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Former HHS Secretary Details To How Make State Of The Union Response Stand Out


The State of the Union is Tuesday. And afterwards, there'll be a response from the opposing party. We're curious about how these responses come together and why they're so hard to, let's say, hit out of the park. So we turn now to someone who's given one, Kathleen Sebelius. She was governor of Kansas in 2008 when she gave hers and later became President Obama's Health and Human Services secretary, the architect of Obamacare. Secretary, thank you so much for joining us.

KATHLEEN SEBELIUS: Good to be with you, Lulu.

GARCIA-NAVARRO: Former Georgia governor candidate Stacey Abrams will be speaking after the president this Tuesday night. And I guess the common sense advice is always be natural, be yourself, right? Remembering your response to President Bush in 2008, what's some advice you would have for Abrams?

SEBELIUS: Well, I would start by saying it's a very tough gig. You get lots and lots and lots of advice from lots and lots and lots of people.


SEBELIUS: It just caused me to be I think more and more frozen about what this possibly meant. I was governor at the time. So the setting I thought would be sort of comfortable. But by the time all the lights and camera and makeup and everything else gets there, it doesn't feel like you're in a natural setting at all. Stacey is a not only very gifted speaker but a very smart, strategic Democrat. And I think whatever she chooses to say, I'm sure she will say eloquently.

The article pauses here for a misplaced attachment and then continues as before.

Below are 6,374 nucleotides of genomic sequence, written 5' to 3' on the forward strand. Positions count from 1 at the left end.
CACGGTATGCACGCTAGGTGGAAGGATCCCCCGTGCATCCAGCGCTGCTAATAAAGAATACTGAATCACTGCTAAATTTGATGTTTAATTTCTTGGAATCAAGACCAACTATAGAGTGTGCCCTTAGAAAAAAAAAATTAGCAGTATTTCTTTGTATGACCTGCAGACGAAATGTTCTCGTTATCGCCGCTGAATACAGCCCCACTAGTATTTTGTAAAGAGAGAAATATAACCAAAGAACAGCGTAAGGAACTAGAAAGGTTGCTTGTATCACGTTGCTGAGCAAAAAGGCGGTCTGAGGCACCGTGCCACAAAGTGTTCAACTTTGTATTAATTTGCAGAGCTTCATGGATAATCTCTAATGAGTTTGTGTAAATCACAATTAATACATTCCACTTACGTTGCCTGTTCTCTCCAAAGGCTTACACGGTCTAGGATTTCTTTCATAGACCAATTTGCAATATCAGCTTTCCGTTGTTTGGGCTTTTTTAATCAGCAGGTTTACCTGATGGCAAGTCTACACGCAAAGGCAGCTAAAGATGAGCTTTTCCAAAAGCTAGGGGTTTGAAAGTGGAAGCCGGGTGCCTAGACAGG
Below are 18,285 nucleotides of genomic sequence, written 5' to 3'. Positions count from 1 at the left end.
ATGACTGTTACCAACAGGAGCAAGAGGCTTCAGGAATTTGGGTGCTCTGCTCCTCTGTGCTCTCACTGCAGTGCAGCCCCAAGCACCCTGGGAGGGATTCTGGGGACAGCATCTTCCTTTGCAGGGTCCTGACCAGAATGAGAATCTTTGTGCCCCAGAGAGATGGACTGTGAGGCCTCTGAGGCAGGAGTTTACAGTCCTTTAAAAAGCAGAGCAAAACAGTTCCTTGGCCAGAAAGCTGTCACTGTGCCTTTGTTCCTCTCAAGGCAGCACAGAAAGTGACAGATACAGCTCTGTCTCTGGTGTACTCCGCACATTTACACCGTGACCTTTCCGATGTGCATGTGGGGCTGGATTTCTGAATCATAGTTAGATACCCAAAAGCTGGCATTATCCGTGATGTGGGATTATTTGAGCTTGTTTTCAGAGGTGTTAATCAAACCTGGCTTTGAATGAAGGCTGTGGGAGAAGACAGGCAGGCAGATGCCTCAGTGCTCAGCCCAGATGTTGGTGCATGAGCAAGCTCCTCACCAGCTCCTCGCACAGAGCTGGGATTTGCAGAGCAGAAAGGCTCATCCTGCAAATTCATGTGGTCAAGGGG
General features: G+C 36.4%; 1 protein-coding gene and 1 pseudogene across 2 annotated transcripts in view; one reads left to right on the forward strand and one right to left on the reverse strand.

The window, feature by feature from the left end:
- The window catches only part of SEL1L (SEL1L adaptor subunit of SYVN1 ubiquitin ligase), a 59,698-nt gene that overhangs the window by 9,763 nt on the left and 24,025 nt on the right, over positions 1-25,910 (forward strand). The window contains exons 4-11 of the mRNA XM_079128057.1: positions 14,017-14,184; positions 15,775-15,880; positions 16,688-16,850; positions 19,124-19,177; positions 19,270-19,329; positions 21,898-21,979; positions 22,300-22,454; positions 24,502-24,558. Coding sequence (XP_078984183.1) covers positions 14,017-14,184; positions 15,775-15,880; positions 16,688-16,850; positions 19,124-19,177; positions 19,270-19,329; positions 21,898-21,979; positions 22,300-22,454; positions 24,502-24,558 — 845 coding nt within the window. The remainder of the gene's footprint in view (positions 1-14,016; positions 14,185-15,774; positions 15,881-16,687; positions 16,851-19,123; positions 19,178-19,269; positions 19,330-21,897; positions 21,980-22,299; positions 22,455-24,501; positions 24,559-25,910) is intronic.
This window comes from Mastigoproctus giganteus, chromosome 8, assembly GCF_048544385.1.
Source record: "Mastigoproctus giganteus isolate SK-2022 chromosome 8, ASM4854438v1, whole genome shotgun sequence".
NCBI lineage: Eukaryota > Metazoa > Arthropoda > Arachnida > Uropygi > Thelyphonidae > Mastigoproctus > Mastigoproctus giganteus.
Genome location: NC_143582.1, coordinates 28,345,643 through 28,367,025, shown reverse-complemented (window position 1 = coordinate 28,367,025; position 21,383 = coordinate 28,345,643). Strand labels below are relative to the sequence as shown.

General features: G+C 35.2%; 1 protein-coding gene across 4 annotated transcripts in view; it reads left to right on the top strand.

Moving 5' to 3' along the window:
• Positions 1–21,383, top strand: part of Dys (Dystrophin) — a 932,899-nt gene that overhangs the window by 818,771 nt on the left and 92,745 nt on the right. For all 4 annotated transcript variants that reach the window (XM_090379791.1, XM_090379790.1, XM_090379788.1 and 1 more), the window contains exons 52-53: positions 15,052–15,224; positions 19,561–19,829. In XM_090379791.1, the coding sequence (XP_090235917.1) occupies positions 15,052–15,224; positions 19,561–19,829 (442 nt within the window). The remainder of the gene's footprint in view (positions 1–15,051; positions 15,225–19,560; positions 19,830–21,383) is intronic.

GARCIA-NAVARRO: Last year's respondent, Congressman Joe Kennedy, advises Abrams to misplace her Chapstick, of course, because his lips looked...

SEBELIUS: (Laughter).

GARCIA-NAVARRO: ...So shiny during his address. It was apparently all anyone could focus on. I'd like to know how these speeches come together. Aren't there people there to tell you that your lips are shiny? Who actually is in the room when you're giving this address?

SEBELIUS: In my case, it was some of my family members, lots of strangers, crews and lighting and makeup. And they sort of take over. It's - it's just a difficult venue to appear natural, to be calm, whatever. The speech that I gave was widely panned appropriately for being too wooden and too repetitive and too whatever. I did get a call from a good friend who said, but your makeup looked terrific.


SEBELIUS: I think he was searching for a compliment, and that's as close as he could get.

GARCIA-NAVARRO: Keeping in mind all the grousing about how the State of the Union is less informative, that it's an infomercial for whoever - whatever president gives it, do you think the response is really necessary? Do you think it's - it's really a moment where you can engage the American people?

SEBELIUS: Well, I thought it was really interesting - at least if the numbers are accurate - that the last time the president spoke to the nation and delivered a national security speech, which was, again, you know, some kind of infomercial for a wall and his particular and, I would say, somewhat peculiar view of what national security is all about, the response had more viewers than did the president's address. Clearly...

GARCIA-NAVARRO: But there - they might have - they might have - there might have been a lot of people watching, but they were panned. I mean, people said that they looked strange and wooden. And also, is there - is there any way to really get a win out of this, I guess is the question.

SEBELIUS: I thought the visuals were a little odd. But there is visuals. There is the message. There's - I think there probably is a need for some kind of response. And probably, if you've got eyeballs on the president, you want to take advantage of that and give some alternate and maybe reality-based view of the world.

But the speech is clearly not meant as a refute to the State of the Union because you have no idea - particularly this time - no idea what it is that this president may actually suggest to the American people. I think the best you can do - and I think Stacey will do a great job delivering this - is a message that can serve as an alternative vision for the country and where we need to go.

GARCIA-NAVARRO: That's former HHS Secretary Kathleen Sebelius. Thank you so much.

SEBELIUS: Great to talk to you, Lulu. Transcript provided by NPR, Copyright NPR.